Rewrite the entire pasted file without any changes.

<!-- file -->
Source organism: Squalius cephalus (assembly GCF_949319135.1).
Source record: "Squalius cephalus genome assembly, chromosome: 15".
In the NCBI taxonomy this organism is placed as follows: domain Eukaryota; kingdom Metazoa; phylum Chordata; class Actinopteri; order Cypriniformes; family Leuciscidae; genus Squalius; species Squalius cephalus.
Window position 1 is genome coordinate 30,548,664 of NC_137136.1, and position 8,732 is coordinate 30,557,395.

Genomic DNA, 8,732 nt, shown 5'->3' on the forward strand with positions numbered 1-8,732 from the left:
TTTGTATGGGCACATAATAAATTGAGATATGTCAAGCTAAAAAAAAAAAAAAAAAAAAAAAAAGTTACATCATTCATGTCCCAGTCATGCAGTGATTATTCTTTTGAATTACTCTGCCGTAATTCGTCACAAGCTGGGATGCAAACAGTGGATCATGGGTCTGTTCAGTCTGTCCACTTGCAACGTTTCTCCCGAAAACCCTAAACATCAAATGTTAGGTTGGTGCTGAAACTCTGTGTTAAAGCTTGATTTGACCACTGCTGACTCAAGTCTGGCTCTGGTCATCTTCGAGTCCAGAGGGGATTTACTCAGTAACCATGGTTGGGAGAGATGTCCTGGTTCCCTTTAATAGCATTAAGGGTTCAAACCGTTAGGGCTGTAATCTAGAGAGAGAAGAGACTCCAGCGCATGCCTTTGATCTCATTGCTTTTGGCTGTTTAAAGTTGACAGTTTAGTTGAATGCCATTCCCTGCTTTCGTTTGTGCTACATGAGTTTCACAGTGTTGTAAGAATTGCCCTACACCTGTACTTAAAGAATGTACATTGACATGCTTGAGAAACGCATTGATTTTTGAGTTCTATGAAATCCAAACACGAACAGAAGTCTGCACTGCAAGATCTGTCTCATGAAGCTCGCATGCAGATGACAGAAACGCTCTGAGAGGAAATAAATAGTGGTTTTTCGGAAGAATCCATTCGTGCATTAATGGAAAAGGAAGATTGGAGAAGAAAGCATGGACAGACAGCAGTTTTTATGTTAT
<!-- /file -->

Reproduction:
Source organism: Squalius cephalus (assembly GCF_949319135.1).
Source record: "Squalius cephalus genome assembly, chromosome: 15".
In the NCBI taxonomy this organism is placed as follows: domain Eukaryota; kingdom Metazoa; phylum Chordata; class Actinopteri; order Cypriniformes; family Leuciscidae; genus Squalius; species Squalius cephalus.
Window position 1 is genome coordinate 30,548,664 of NC_137136.1, and position 8,732 is coordinate 30,557,395.

Genomic DNA, 8,732 nt, shown 5'->3' on the forward strand with positions numbered 1-8,732 from the left:
TTTGTATGGGCACATAATAAATTGAGATATGTCAAGCTAAAAAAAAAAAAAAAAAAAAAAAAAGTTACATCATTCATGTCCCAGTCATGCAGTGATTATTCTTTTGAATTACTCTGCCGTAATTCGTCACAAGCTGGGATGCAAACAGTGGATCATGGGTCTGTTCAGTCTGTCCACTTGCAACGTTTCTCCCGAAAACCCTAAACATCAAATGTTAGGTTGGTGCTGAAACTCTGTGTTAAAGCTTGATTTGACCACTGCTGACTCAAGTCTGGCTCTGGTCATCTTCGAGTCCAGAGGGGATTTACTCAGTAACCATGGTTGGGAGAGATGTCCTGGTTCCCTTTAATAGCATTAAGGGTTCAAACCGTTAGGGCTGTAATCTAGAGAGAGAAGAGACTCCAGCGCATGCCTTTGATCTCATTGCTTTTGGCTGTTTAAAGTTGACAGTTTAGTTGAATGCCATTCCCTGCTTTCGTTTGTGCTACATGAGTTTCACAGTGTTGTAAGAATTGCCCTACACCTGTACTTAAAGAATGTACATTGACATGCTTGAGAAACGCATTGATTTTTGAGTTCTATGAAATCCAAACACGAACAGAAGTCTGCACTGCAAGATCTGTCTCATGAAGCTCGCATGCAGATGACAGAAACGCTCTGAGAGGAAATAAATAGTGGTTTTTCGGAAGAATCCATTCGTGCATTAATGGAAAAGGAAGATTGGAGAAGAAAGCATGGACAGACAGCAGTTTTTATGTTAT